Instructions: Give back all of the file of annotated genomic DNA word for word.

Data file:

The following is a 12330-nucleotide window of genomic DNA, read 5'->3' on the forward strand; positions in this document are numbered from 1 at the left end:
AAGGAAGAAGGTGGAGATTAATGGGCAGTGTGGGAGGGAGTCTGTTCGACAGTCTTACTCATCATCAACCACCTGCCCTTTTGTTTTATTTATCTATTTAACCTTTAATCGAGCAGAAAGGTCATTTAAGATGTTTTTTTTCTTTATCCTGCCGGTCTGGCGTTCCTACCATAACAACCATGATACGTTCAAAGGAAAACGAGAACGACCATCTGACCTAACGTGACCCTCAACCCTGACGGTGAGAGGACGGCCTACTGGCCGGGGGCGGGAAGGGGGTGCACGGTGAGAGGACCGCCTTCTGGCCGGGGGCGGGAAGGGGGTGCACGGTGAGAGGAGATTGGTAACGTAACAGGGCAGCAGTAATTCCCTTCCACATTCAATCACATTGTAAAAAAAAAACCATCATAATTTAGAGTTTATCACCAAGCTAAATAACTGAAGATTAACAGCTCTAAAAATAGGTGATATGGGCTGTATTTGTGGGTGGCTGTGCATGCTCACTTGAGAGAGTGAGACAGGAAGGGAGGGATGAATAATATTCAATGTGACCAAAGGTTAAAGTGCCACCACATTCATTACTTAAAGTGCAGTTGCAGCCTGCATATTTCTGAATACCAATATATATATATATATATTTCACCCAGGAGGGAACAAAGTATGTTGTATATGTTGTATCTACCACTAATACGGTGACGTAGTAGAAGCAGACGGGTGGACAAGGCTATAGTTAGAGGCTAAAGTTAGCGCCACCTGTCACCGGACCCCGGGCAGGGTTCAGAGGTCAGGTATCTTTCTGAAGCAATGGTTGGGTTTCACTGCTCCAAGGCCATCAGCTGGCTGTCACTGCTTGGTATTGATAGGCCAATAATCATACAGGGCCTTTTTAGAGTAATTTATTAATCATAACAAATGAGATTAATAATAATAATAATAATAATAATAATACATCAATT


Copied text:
The following is a 12330-nucleotide window of genomic DNA, read 5'->3' on the forward strand; positions in this document are numbered from 1 at the left end:
AAGGAAGAAGGTGGAGATTAATGGGCAGTGTGGGAGGGAGTCTGTTCGACAGTCTTACTCATCATCAACCACCTGCCCTTTTGTTTTATTTATCTATTTAACCTTTAATCGAGCAGAAAGGTCATTTAAGATGTTTTTTTTCTTTATCCTGCCGGTCTGGCGTTCCTACCATAACAACCATGATACGTTCAAAGGAAAACGAGAACGACCATCTGACCTAACGTGACCCTCAACCCTGACGGTGAGAGGACGGCCTACTGGCCGGGGGCGGGAAGGGGGTGCACGGTGAGAGGACCGCCTTCTGGCCGGGGGCGGGAAGGGGGTGCACGGTGAGAGGAGATTGGTAACGTAACAGGGCAGCAGTAATTCCCTTCCACATTCAATCACATTGTAAAAAAAAAACCATCATAATTTAGAGTTTATCACCAAGCTAAATAACTGAAGATTAACAGCTCTAAAAATAGGTGATATGGGCTGTATTTGTGGGTGGCTGTGCATGCTCACTTGAGAGAGTGAGACAGGAAGGGAGGGATGAATAATATTCAATGTGACCAAAGGTTAAAGTGCCACCACATTCATTACTTAAAGTGCAGTTGCAGCCTGCATATTTCTGAATACCAATATATATATATATATATTTCACCCAGGAGGGAACAAAGTATGTTGTATATGTTGTATCTACCACTAATACGGTGACGTAGTAGAAGCAGACGGGTGGACAAGGCTATAGTTAGAGGCTAAAGTTAGCGCCACCTGTCACCGGACCCCGGGCAGGGTTCAGAGGTCAGGTATCTTTCTGAAGCAATGGTTGGGTTTCACTGCTCCAAGGCCATCAGCTGGCTGTCACTGCTTGGTATTGATAGGCCAATAATCATACAGGGCCTTTTTAGAGTAATTTATTAATCATAACAAATGAGATTAATAATAATAATAATAATAATAATAATACATCAATT